- The Washington Times - Wednesday, July 3, 2013

A neurosurgeon who gave an account of his near-death experience and journey into the afterlife in the best-selling “Proof of Heaven” is facing fire from doctors who treated him after his slip into a coma and say his book is part bunk.

“Proof of Heaven: A Neurosurgeon’s Journey Into the Afterlife,” written by Dr. Eben Alexander about his personal near-death experience, has sold almost 2 million copies and has been on best-seller lists for more than 35 weeks. But doctors who treated him say it’s filled with misstatements and inaccuracies, the Daily Mail reported.

For instance, Dr. Alexander recounts in one chapter how he screamed, “God help me,” the Daily Mail reported. But Dr. Laura Potter, the emergency room physician on staff the day he supposedly screamed that phrase said it didn’t happen. He had a tube down his throat that would have made such a scream impossible, she said, as the Daily Mail reported.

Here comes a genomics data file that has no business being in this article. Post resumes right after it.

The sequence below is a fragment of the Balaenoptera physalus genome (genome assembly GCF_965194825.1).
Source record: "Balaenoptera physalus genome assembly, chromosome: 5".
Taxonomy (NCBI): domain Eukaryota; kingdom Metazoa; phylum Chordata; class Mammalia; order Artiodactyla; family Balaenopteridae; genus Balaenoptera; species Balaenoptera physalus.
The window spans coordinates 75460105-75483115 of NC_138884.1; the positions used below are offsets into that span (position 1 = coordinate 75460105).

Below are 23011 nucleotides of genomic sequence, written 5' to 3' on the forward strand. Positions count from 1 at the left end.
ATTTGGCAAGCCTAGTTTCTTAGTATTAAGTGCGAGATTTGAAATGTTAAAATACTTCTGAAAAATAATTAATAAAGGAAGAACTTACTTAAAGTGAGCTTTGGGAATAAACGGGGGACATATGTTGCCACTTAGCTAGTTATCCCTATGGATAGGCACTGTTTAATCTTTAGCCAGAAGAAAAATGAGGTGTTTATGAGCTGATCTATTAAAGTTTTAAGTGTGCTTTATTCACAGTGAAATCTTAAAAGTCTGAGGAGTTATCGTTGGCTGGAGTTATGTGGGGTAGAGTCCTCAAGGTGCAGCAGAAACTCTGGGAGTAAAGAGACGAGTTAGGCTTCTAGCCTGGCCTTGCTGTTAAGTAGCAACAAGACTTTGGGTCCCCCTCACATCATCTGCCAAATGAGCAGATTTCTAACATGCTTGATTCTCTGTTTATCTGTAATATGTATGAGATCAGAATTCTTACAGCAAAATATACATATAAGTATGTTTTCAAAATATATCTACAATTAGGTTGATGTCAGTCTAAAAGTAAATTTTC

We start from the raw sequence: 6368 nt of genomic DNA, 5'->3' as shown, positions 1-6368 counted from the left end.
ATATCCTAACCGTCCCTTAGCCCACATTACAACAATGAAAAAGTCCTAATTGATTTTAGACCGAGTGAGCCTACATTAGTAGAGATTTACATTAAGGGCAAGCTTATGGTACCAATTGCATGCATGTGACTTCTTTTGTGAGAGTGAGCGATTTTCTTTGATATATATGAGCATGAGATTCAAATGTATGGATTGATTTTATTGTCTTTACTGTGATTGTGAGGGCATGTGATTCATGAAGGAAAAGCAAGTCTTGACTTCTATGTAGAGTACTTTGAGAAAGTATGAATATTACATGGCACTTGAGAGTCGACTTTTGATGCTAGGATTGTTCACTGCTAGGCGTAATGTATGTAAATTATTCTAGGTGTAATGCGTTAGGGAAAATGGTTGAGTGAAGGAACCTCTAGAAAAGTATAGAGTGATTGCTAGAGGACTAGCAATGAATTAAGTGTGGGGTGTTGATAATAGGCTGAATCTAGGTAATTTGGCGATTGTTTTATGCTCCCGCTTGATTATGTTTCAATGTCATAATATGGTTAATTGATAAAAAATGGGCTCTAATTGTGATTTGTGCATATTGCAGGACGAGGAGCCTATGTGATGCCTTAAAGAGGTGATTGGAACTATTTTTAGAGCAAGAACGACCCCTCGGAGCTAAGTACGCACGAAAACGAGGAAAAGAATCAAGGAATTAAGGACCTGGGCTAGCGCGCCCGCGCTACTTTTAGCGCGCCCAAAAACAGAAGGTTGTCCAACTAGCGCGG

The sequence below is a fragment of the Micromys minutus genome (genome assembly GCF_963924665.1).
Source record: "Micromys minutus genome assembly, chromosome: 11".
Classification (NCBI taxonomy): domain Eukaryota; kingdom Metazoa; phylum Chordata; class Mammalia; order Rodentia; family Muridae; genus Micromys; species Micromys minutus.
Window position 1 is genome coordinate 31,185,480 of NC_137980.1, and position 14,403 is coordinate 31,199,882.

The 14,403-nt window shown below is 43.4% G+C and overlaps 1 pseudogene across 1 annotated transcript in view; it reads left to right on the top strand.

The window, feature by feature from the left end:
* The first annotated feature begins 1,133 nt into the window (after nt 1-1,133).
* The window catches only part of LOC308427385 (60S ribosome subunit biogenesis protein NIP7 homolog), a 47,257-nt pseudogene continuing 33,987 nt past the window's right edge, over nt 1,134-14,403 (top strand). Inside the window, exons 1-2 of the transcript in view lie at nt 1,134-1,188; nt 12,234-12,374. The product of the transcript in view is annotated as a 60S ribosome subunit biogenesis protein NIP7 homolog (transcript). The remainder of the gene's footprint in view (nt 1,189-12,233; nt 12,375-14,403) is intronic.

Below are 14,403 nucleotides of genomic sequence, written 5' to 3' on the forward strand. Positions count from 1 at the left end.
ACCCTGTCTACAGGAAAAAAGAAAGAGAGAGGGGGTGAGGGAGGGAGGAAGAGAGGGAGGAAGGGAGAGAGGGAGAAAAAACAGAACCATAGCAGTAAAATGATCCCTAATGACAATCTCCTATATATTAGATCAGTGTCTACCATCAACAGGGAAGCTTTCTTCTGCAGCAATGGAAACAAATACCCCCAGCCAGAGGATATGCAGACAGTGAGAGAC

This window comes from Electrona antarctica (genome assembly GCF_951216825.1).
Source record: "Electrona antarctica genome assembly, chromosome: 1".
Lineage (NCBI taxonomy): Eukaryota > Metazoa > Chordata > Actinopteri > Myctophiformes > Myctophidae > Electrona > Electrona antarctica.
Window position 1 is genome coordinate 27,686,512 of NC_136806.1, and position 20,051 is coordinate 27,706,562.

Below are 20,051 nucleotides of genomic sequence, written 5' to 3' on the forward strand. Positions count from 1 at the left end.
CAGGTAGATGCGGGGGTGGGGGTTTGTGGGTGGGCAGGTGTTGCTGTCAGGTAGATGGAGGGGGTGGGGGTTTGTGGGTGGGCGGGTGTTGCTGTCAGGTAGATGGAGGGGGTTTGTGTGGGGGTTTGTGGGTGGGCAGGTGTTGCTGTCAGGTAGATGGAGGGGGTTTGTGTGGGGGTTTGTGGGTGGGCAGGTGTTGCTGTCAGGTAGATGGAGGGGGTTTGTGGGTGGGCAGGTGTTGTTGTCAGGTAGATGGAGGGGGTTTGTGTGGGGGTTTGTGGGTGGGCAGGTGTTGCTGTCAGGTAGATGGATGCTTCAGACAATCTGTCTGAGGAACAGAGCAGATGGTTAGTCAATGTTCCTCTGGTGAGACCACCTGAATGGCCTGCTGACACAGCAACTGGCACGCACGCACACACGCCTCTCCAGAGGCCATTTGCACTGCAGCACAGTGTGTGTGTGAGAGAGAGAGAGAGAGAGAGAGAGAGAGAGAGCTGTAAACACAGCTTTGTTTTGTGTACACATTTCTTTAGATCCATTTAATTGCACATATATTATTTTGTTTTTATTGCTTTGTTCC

Dr. Potter also said Dr. Alexander didn’t slip into a come from e. coli bacterial meningitis, as he claims in his book. Rather, doctors placed him in a medically induced coma and he maintained consciousness — albeit he was hallucinating, she said.

Doctors who refute Dr. Alexander’s account of his trip to heaven also say that he has a past history of fabrication. They say he falsified medical records on one of his patients to disguise the fact he operated on the wrong spot during spine surgery, the Daily Mail reported.

Dr. Alexander’s response to the doctors’ claims: “I stand by every word in this book and have made its message the purpose of my life,” the Daily Mail reported.

An August article in Esquire also states that he hid a surgery-related mistake — and even made exaggerated claims about the weather.

• Cheryl K. Chumley can be reached at cchumley@washingtontimes.com.

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